Wednesday, February 18, 2015

Detroit Muslim Stabs People At Bus Stop For Being Non-Muslim

The FBI is trying to determine whether the stabbing attack on two people at a Detroit bus stop by a Muslim man- because the victims were not Muslim- was a domestic terrorism or a hate crime.

Police have arrested the suspect on attempted murder charges but say that religion was behind the attack of a 52-year-old Detroit man and his 51-year-old friend who tried to intervene.

Southfield Police Chief Eric Hawkins said 39-year-old Terrence Thomas thought it was unacceptable that the victims were not Muslims.

"The suspect began stabbing one of the victims," Hawkins said of Thomas, of Detroit, who ran from the scene down Greenfield.

Thomas had two knives when police arrested him. He was later charged with attempted murder.

Both victims were treated and released from a nearby hospital.

Federal investigators are getting involved because the attack is believed to be a hate crime.

"It could constitute a hate crime," said Andy Arena, former Detroit FBI chief. "We have to see what really motivated this guy. You call it home-grown radicals, jihadis, this is really the biggest threat throughout the world right now.

"They are on the Internet, social media, they are hearing this message - and they are becoming radicalized."
Yeah, Thomas was in the possession of drugs and considered mentally unstable, but all someone like that needs is a religion that is front and center in the news on a daily basis to justify his own personal jihad.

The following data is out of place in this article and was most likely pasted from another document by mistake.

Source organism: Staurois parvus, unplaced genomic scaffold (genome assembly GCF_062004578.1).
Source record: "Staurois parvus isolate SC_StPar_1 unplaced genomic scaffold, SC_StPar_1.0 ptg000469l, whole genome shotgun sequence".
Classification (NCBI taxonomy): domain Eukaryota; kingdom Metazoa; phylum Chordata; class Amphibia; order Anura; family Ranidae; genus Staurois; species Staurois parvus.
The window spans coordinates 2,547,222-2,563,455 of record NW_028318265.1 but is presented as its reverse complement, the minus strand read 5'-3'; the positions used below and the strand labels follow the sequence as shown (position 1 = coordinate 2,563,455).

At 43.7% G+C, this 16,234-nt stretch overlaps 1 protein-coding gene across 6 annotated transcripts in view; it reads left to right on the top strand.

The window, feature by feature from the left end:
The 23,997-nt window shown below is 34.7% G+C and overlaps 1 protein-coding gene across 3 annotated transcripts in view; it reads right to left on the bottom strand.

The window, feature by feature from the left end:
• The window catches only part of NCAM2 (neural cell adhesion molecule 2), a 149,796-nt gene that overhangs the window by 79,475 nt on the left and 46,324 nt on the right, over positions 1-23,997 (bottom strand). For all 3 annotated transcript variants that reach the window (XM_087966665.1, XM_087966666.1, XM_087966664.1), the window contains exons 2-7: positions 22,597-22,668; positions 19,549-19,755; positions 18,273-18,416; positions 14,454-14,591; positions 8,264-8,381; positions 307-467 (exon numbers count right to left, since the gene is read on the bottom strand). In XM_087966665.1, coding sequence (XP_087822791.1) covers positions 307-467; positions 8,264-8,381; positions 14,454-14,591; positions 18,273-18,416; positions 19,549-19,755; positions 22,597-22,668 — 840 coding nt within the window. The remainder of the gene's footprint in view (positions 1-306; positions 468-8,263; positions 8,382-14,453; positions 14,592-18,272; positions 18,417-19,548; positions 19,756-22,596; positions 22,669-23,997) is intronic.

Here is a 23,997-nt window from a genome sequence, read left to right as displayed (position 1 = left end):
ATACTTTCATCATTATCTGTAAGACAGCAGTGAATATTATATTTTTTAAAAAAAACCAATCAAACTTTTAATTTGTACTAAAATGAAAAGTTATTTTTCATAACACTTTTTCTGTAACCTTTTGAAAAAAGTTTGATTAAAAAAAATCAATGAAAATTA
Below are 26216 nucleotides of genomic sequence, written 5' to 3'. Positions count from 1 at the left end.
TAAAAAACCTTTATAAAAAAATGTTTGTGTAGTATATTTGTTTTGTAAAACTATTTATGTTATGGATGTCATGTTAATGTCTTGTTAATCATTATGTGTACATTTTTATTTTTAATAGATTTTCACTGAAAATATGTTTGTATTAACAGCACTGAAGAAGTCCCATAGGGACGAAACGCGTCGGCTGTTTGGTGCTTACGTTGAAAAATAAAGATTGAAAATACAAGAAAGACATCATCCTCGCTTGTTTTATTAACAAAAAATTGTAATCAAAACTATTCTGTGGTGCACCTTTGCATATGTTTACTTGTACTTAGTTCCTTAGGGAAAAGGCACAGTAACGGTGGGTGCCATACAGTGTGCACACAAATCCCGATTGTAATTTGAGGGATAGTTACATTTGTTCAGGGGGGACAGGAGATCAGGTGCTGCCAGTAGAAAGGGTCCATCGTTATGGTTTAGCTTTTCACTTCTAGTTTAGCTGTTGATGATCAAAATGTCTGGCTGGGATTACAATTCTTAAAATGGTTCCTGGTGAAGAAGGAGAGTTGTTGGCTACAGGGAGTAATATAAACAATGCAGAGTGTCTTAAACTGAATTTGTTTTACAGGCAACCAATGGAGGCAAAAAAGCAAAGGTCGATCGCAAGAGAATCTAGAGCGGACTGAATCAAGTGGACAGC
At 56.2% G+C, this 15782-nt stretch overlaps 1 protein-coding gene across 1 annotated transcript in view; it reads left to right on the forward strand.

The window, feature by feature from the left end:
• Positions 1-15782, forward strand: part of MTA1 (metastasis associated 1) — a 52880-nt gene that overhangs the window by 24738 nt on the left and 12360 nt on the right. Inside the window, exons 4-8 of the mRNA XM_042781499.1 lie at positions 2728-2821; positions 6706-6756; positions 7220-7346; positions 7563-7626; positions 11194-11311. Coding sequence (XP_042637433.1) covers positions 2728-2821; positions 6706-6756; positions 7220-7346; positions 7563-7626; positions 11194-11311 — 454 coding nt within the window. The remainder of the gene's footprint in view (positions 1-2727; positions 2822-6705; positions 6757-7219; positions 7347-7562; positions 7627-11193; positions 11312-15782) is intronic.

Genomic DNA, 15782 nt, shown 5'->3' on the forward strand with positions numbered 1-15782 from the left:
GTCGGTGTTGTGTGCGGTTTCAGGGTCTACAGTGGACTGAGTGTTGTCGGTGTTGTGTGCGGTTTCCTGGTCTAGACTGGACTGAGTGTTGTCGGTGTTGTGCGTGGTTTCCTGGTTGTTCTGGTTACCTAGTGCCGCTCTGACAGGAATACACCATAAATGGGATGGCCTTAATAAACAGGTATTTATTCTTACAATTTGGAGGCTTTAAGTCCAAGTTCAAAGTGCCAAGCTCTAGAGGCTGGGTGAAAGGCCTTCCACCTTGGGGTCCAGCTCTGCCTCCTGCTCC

Of course, CAIR has weighed in on the attack.
"I don't think there should be a litmus test for crazy Muslims," said Dawud Walid, executive director of Council on American Islamic Relations. "Or as if all Muslims are motivated by religion."

Walid's organization CAIR which fights for Islamic rights, said if this incident is ethnic intimidation, Thomas should be charged accordingly. But he does not think Muslims are more vulnerable when it comes to radicalization.

"Anyone who has not health issues on the fringe can be radicalized, be it, either in a street gang or joining something like an international extremist organization," Walid said. "In this case we have to wait and see what the facts are."
More like religious intimidation, which some Muslims are very good at, including CAIR itself.

And imagine the outrage if this had been the reverse. An attack on Muslims.

Source: MyFoxDetroit

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